By Mark S. Nelson, J.D.
Zachary T. Fardon, U.S. Attorney for the Northern District of Illinois, and David A. Glockner, Director of the SEC’s Chicago Regional Office, offered their views on the priorities and challenges faced by their offices regarding securities and commodities enforcement. Their regional views highlighted a few locally significant items, but also mirrored larger national trends.
Fardon and Glockner made their remarks at the 35th Annual Ray Garrett Jr. Corporate and Securities Law Institute held at Northwestern University Law School in Chicago. Wolters Kluwer Law & Business is a program sponsor of this year’s Garrett Institute.
The prosecutor’s view. Fardon noted that his office has many priorities, including ones that span a range of areas with national overtones, such as the interaction between police and citizens as exemplified by recent events in Baltimore, and the myriad national security issues posed by groups such as the Islamic State of Iraq and the Levant.
But Fardon’s office also has a group of lawyers that focuses on financial markets. The Northern District’s Securities and Commodities Fraud Section tracks issues and cases that involve publicly-traded companies and other regulated financial entities, such as trading exchanges. Fardon noted that his office brought the first criminal prosecution for commodity futures “spoofing,” a case that will proceed now that the defendant has failed to persuade a federal judge to dismiss the indictment.
Fardon noted that Chicago overall has changed for the better during the last 20 years, including by burnishing its image as a home for many corporations and as the host city for key trading venues. Despite his office’s many other activities, Fardon said the securities and commodities fraud section is important “because it matters” that federal prosecutors do their part to ensure the fairness and integrity on which U.S. markets rely. He cited a list of cases as examples of his office’s financial markets enforcement activities, including an ongoing investigation under the Foreign Corrupt Practices Act.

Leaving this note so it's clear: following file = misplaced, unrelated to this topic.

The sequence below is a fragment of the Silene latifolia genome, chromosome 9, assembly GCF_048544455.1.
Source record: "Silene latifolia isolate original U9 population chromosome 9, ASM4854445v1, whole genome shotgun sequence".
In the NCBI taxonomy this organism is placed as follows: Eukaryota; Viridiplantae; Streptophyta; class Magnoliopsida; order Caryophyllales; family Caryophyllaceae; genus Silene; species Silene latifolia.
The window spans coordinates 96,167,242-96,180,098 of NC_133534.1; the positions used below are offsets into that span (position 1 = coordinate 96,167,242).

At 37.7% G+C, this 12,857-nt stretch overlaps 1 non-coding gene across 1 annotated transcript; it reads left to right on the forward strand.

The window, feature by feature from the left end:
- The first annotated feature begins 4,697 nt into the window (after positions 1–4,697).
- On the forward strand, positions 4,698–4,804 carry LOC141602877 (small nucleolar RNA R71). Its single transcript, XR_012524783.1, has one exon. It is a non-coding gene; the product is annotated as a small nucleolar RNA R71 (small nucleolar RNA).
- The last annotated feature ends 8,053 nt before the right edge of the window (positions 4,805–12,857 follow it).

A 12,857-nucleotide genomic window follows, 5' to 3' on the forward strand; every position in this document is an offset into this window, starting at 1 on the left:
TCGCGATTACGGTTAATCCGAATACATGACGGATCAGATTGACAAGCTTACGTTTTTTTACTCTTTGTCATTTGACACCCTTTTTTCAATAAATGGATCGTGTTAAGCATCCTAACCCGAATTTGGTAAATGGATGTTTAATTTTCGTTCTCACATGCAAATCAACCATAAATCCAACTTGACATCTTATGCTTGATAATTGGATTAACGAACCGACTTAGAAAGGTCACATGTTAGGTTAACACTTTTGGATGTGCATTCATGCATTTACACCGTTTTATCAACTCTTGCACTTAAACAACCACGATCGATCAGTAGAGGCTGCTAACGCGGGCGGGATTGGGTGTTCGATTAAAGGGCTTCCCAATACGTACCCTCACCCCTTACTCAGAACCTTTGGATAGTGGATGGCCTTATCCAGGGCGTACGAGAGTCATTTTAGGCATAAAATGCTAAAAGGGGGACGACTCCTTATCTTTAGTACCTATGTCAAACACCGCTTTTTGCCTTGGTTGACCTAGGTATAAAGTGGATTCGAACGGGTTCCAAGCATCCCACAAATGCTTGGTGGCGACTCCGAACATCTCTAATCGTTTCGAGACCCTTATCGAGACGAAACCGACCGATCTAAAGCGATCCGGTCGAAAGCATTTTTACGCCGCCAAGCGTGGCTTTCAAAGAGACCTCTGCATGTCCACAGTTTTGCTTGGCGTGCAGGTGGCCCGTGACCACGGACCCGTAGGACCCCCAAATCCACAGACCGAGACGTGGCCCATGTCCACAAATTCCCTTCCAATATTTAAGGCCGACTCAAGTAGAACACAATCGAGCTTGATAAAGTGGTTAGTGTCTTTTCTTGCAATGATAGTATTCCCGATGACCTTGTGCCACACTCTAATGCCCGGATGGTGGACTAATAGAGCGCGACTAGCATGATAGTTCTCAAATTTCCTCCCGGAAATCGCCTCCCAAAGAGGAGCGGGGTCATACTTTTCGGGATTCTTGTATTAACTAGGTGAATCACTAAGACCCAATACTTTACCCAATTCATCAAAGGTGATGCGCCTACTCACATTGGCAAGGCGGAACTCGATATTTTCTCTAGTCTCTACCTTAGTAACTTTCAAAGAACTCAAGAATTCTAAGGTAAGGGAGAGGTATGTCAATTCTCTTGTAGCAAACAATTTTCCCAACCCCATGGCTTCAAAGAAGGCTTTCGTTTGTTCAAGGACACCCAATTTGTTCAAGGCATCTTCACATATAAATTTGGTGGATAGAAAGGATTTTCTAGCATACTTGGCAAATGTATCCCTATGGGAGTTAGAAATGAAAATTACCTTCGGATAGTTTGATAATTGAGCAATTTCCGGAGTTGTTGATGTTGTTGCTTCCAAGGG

In addition to their separate remarks, Fardon’s and Glockner’s discussion included dialogues about enforcement against individual executives and how companies deal with whistleblowers. While the SEC has demanded admissions in some cases against individuals, Fardon said the criminal milieu of federal prosecutors poses the unique challenge of needing to prove each element of an offense beyond a reasonable doubt.
Fardon said many critics of prosecutors’ handling of financial crisis cases do not fully appreciate this last point, which also is influenced by the resources available to prosecutors. “I believe individual accountability is important,” said Fardon. But he said these cases will continue to be pursued based on their specific facts.
Glockner echoed Fardon’s observations about admissions in the SEC’s cases. Glockner added that few cases beget admissions because the conduct charged must be particularly egregious.